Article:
In a Vortex Ring State, the downward accelerated air is recirculated into the rotor disk with a downward velocity and consequently can not be accelerated any further, limited by the available power and capability of the rotor system. Effectively the actual lifting area of the rotor blades is severely reduced to a point where the still lifting span of the blades can no longer develop the required lift to keep the helicopter aloft and start to stall. This expresses itself in vibration and an accelerating rate of descent that is unable to arrest, even by pulling all the power available.
The only recovery (up to recently) is to somehow achieve forward flight and make the rotor turn in undisturbed air. This is normally trained with an abundance of caution or not even practiced because of the risk of an unrecoverable blade stall that will severely reduce the controllability of the helicopter and potentially be fatal. In helicopter basic training a rule of thumb is that one would never exceed a rate of descend of about 300 feet per minute is slow flight or hover in order to avoid VRS. In large helicopter training this would be limited to simulators only.
Below video shows an example of VRS (which is often called settling with power)
Below is an interesting article (and very readable) by the United States Helicopter Safety Team (USHST) addressing the VRS onset and characteristics. In the Article the hover descent rate safety threshold of 300 feet per minute descend rate is disputed by Sikorsky Senior Technical Fellow Nick Lappos, who states that the VRS safety threshold is 70% of the downwash velocity. This implies that for helicopters with a high disk loading (weight divided by lifting rotor disk surface) generating a high downwash velocity, the safe rate of descend is much higher than for a light single such as the Robinson types.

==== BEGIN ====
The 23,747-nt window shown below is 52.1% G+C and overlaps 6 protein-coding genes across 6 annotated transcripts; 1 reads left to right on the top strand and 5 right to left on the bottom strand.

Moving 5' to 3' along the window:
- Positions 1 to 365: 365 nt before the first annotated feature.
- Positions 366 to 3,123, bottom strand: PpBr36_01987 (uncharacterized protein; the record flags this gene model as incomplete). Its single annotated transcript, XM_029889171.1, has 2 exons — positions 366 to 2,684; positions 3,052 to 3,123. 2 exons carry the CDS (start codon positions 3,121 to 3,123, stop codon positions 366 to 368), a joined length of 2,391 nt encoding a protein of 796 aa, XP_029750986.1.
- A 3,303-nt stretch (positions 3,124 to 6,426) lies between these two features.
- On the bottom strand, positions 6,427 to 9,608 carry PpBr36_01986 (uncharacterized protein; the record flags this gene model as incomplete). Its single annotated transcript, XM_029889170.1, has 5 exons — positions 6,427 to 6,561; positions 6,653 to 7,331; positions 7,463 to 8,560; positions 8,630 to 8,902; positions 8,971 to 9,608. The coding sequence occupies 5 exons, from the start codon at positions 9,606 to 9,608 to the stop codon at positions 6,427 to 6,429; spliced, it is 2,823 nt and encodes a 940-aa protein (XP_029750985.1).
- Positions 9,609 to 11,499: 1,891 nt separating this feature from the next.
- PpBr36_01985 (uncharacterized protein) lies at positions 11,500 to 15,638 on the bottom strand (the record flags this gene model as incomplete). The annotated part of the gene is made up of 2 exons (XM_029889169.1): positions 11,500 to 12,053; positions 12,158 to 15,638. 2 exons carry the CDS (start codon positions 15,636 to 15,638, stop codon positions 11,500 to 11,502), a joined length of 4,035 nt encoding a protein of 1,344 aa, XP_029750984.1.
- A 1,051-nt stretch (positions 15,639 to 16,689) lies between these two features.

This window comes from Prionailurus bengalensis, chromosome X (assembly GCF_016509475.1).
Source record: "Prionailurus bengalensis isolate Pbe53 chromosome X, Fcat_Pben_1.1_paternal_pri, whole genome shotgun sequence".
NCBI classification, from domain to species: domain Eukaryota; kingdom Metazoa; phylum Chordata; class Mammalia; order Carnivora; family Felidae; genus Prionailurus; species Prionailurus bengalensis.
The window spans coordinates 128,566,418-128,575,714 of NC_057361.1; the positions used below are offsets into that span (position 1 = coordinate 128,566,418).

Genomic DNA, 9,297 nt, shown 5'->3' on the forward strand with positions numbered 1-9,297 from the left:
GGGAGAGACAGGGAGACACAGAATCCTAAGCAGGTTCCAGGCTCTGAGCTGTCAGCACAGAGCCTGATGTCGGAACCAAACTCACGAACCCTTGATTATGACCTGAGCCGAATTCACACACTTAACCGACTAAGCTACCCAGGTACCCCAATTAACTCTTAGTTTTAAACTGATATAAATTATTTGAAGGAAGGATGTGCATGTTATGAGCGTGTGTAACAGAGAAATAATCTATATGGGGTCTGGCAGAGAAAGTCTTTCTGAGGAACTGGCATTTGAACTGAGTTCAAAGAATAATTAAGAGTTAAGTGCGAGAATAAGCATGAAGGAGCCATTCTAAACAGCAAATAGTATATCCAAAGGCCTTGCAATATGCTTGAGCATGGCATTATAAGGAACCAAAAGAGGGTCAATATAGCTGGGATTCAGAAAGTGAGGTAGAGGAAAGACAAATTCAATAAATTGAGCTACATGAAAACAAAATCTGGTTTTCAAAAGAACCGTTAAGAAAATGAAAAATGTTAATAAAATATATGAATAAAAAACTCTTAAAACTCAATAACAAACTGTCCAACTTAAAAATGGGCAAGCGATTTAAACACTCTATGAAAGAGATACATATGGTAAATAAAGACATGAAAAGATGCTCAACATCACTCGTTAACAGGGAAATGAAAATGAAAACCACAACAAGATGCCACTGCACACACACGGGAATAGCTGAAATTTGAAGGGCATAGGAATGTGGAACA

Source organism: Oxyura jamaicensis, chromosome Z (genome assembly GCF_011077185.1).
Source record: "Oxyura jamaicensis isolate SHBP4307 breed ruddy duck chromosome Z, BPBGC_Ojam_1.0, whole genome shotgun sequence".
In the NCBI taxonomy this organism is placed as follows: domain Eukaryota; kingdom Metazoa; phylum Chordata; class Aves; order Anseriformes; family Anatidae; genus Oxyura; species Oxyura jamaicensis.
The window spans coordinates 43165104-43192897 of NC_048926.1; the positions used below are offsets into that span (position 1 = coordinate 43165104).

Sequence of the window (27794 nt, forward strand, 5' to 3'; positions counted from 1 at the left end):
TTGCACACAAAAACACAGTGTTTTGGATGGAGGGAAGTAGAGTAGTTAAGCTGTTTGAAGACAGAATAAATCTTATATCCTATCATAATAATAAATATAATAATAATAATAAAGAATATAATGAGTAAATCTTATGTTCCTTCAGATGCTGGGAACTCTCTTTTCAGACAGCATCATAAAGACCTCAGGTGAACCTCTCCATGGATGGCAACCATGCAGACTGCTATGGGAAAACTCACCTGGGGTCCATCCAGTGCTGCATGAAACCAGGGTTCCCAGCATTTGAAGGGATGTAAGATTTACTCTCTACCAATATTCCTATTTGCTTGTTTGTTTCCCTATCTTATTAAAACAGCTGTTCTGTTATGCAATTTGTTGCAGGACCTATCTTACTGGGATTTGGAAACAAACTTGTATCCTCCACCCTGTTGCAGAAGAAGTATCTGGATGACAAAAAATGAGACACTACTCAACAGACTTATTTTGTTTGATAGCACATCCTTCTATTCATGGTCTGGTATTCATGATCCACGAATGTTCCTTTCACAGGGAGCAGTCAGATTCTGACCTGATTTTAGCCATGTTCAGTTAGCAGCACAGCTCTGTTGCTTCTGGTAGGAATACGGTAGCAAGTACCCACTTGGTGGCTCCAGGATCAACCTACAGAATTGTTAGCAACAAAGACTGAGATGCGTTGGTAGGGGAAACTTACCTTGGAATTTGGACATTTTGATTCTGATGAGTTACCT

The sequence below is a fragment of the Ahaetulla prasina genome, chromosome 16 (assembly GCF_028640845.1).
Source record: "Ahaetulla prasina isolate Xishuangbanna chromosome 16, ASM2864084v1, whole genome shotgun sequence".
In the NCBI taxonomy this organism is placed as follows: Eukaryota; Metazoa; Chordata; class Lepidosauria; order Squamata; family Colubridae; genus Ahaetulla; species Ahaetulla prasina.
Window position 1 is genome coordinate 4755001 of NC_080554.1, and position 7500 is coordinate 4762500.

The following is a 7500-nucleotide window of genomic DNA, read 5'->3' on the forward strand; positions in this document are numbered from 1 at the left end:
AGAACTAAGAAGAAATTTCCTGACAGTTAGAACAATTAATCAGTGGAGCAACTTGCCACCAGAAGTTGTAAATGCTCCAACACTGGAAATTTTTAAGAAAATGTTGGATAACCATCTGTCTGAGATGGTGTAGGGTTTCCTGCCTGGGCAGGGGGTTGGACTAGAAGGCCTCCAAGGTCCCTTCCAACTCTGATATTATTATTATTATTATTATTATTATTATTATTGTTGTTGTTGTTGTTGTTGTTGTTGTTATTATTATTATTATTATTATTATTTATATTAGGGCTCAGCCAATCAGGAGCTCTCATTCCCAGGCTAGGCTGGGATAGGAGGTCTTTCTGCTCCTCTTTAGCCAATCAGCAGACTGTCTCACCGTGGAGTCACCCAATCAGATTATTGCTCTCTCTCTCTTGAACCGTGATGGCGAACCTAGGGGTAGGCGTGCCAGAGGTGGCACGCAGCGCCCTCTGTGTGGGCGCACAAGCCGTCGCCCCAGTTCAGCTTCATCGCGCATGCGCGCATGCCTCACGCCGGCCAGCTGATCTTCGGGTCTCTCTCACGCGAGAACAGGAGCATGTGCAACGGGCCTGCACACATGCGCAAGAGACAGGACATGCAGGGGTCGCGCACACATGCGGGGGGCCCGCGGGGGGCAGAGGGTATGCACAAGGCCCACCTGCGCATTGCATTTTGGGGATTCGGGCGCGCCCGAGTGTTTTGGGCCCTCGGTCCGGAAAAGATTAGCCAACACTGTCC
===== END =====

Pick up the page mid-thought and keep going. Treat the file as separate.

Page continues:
In the case of the NH90 accident, it would be interesting to calculate this value and determine whether or not VRS would have played a role in the accident by way of exclusion.
Vuichard recovery from VRS
The Vuichard recovery is a technique only recently promoted by Claude Vuichard who developed, used and demonstrated the technique successfully with minimal height loss and a full recovery to controlled flight. At that time he was working with the Swiss Aviation Authorities (FOCA) as a senior flight examiner.
In an Alouette II recovery within 20 - 30 feet is claimed to be feasible.
Remarkable is that this recovery technique was only promoted in 2017.
For many experienced helicopter pilots, this was an unknown recovery technique at the time.
Basically the recovery consist of "sidestepping" the helicopter with the assistance of tail rotor thrust and bringing the helicopter into the upwind part of the vortex ring.
Below linked video is a powerful and compelling demonstration of the technique.
There is an abundance of helicopter safety publications of a huge diversity. Helicopter operations take place in very diverse circumstances, be it in mountainous terrain or naval operations where totally different sets of specific risks are driving decisions.
The military Safety Board, that will be following up on the accident, will have an abundance of information to process and has the possibility to tap from both civil as well as military naval and offshore world to develop a comprehensive set of safety recommendations in order to prevent a similar accident. This is owed to the families of the naval aviators that sadly lost their lives in this tragic accident.